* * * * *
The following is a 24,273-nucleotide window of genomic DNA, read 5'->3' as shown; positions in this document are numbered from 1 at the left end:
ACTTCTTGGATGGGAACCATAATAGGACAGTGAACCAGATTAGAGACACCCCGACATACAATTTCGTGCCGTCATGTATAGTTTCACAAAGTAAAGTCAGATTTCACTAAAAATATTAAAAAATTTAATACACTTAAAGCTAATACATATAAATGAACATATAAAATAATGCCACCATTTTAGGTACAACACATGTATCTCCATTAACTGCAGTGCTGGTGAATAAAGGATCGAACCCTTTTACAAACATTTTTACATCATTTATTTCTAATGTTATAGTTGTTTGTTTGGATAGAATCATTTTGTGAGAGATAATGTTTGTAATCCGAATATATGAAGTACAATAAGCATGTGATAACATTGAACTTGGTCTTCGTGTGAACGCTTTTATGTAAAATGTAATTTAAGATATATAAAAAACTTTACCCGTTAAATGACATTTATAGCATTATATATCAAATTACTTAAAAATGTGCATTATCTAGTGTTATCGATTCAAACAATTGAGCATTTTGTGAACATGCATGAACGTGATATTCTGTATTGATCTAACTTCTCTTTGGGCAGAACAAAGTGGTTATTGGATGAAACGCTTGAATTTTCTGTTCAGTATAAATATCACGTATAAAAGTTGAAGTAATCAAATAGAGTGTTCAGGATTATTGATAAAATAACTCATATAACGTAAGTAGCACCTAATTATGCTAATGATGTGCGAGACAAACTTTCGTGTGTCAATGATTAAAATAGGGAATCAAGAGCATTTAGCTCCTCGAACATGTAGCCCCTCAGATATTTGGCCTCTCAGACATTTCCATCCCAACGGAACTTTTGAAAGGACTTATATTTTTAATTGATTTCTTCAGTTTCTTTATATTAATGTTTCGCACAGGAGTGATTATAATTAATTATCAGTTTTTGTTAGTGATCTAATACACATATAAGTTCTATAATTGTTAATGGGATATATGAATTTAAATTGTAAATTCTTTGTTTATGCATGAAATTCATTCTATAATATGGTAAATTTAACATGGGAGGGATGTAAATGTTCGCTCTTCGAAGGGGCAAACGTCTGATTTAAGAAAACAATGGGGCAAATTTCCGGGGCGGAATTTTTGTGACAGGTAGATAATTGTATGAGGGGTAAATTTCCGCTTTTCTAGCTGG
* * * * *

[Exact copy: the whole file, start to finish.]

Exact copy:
The following is a 24,273-nucleotide window of genomic DNA, read 5'->3' as shown; positions in this document are numbered from 1 at the left end:
ACTTCTTGGATGGGAACCATAATAGGACAGTGAACCAGATTAGAGACACCCCGACATACAATTTCGTGCCGTCATGTATAGTTTCACAAAGTAAAGTCAGATTTCACTAAAAATATTAAAAAATTTAATACACTTAAAGCTAATACATATAAATGAACATATAAAATAATGCCACCATTTTAGGTACAACACATGTATCTCCATTAACTGCAGTGCTGGTGAATAAAGGATCGAACCCTTTTACAAACATTTTTACATCATTTATTTCTAATGTTATAGTTGTTTGTTTGGATAGAATCATTTTGTGAGAGATAATGTTTGTAATCCGAATATATGAAGTACAATAAGCATGTGATAACATTGAACTTGGTCTTCGTGTGAACGCTTTTATGTAAAATGTAATTTAAGATATATAAAAAACTTTACCCGTTAAATGACATTTATAGCATTATATATCAAATTACTTAAAAATGTGCATTATCTAGTGTTATCGATTCAAACAATTGAGCATTTTGTGAACATGCATGAACGTGATATTCTGTATTGATCTAACTTCTCTTTGGGCAGAACAAAGTGGTTATTGGATGAAACGCTTGAATTTTCTGTTCAGTATAAATATCACGTATAAAAGTTGAAGTAATCAAATAGAGTGTTCAGGATTATTGATAAAATAACTCATATAACGTAAGTAGCACCTAATTATGCTAATGATGTGCGAGACAAACTTTCGTGTGTCAATGATTAAAATAGGGAATCAAGAGCATTTAGCTCCTCGAACATGTAGCCCCTCAGATATTTGGCCTCTCAGACATTTCCATCCCAACGGAACTTTTGAAAGGACTTATATTTTTAATTGATTTCTTCAGTTTCTTTATATTAATGTTTCGCACAGGAGTGATTATAATTAATTATCAGTTTTTGTTAGTGATCTAATACACATATAAGTTCTATAATTGTTAATGGGATATATGAATTTAAATTGTAAATTCTTTGTTTATGCATGAAATTCATTCTATAATATGGTAAATTTAACATGGGAGGGATGTAAATGTTCGCTCTTCGAAGGGGCAAACGTCTGATTTAAGAAAACAATGGGGCAAATTTCCGGGGCGGAATTTTTGTGACAGGTAGATAATTGTATGAGGGGTAAATTTCCGCTTTTCTAGCTGG